Some companies have started to get their act together. One company that is learning right now, slowly but steadily and confidently (they have a good team working on this) is VMware. With their introduction of Cloud Foundry, some could argue this, but they have generally and are trying diligently to open up and be inclusive in the community around their Cloud Foundry Product. Yes, I might have a slightly biased view since I build products for Cloud Foundry with the Iron Foundry Organization at Tier 3, I talk to the teams & individuals at VMware and they, with all their might, intend and do the best they can. As in almost all cases, as long as management keeps everything in their heads clear, they’ll maintain a great project and the future is bright.

Microsoft is another company, with tons of closed things, many attempts at opening products, and is finally starting to get it. They’re starting to be part of the community instead of trying to dictate to it. The windows azure team directly involves itself with jQuery, Node.js and other projects these days. They actively put forth a good foot and have opened up Web API and other web application frameworks and pieces, allowing for pull requests and openly having conversations int he public for full view and inclusion with the community.

So What Really Is Open Source?

Open source software itself, just the code, is simple. But it is assumed and written into the all legal licenses that are included to protect the software from theft and closing by errant companies & individuals. Open source software is code, used as examples or as production web sites is software that is available freely to others to learn from, fix, change, or otherwise modify. It often excludes sharing and using the code with closed source environments or redistributing with closed source products – because OSS efforts do not want to encourage the bad behavior and errant ideals in closed source software by contributing to it.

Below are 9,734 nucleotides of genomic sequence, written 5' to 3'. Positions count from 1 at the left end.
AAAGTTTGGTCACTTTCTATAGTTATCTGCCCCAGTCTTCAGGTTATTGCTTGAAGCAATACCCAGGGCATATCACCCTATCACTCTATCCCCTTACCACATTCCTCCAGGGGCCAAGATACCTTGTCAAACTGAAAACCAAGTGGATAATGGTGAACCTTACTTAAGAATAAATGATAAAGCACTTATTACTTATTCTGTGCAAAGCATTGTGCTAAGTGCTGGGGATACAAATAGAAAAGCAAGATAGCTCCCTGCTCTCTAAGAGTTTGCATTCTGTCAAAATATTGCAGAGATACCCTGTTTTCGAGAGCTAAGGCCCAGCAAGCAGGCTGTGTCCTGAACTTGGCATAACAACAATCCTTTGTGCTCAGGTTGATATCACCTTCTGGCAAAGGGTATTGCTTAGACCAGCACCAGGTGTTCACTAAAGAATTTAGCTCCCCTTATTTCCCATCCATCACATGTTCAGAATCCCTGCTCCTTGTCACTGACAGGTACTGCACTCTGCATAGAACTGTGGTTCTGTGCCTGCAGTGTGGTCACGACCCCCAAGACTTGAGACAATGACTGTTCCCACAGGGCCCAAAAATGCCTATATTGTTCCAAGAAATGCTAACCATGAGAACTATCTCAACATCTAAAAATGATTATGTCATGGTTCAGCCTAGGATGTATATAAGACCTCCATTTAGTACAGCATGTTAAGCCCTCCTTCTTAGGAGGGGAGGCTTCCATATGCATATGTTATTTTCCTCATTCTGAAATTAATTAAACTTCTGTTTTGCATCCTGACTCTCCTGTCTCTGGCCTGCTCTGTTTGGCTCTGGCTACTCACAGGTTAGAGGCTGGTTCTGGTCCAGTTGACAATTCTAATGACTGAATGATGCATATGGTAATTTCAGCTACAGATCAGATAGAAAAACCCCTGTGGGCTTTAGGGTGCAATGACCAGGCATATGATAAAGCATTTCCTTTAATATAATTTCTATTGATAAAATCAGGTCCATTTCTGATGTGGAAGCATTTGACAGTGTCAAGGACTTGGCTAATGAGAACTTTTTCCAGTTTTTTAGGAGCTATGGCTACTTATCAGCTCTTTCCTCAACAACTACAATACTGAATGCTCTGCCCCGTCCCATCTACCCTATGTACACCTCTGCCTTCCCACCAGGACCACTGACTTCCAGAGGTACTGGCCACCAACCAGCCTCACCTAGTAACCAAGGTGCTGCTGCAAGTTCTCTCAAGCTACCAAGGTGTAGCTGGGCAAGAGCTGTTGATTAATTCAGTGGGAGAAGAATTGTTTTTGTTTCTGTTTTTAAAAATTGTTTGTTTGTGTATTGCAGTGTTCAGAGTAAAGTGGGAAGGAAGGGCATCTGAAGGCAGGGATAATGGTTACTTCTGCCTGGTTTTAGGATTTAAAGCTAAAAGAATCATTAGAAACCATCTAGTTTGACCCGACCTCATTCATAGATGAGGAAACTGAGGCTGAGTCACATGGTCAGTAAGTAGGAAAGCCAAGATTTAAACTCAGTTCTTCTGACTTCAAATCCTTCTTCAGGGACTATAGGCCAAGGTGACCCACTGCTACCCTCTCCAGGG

Building OSS includes a very specific idealism. One doesn’t just throw something into the code, one encourages and builds a culture of openness and being free in thought when working with and contributing to the code bases. The OSS Community is about sharing ideals between individuals to accelerate learning, expand the capabilities of the community as a whole, and push forward progress and development. To summarize with a standard quote, “open source software is about freedom”, and it truly is.

So far, it’s working in a huge way. Some simple successes that have been massive…

OSS Victories

Linux & FreeBSD pretty much hosts the Internet. From Facebook to Google to Amazon they all use some type of Linux variants. Estimates range from 60% to 93% of the Internet & Super Computing is hosted on UNIX machines of the Linux or FreeBSD variety. The notorious Microsoft Windows Server only claims 0.4% of the super computer space and about 30-37% of the Internet Server space. Summarized, the Internet runs on UNIX and specifically on variances of Linux.

When it comes to the web, not only is the majority of the web hosted on systems built by the open source community, but the web applications hosted and run on those systems are open source. The most widely used framework in the world is PHP. One of the biggest up and comers for serving websites and providing interactive web applications is Node.js, with Ruby on Rails being a stalwart for speedy prototyping and production application for thousands of businesses.

Mysql & postgresql round out two of the most heavily utilized databases in existence. Postgresql has grown from zero code to a massively capable database, regularly one-upping the stalwarts at Oracle, Microsoft or other database makers. Mysql has become the go to database for those starting a website or collecting 60 billion rows of data a day, such as New Relic. Many successful businesses have turned these databases into absolutely powerhouses that truly eclipse the need to expend the revenue on databases like SQL Server or Oracles Databases.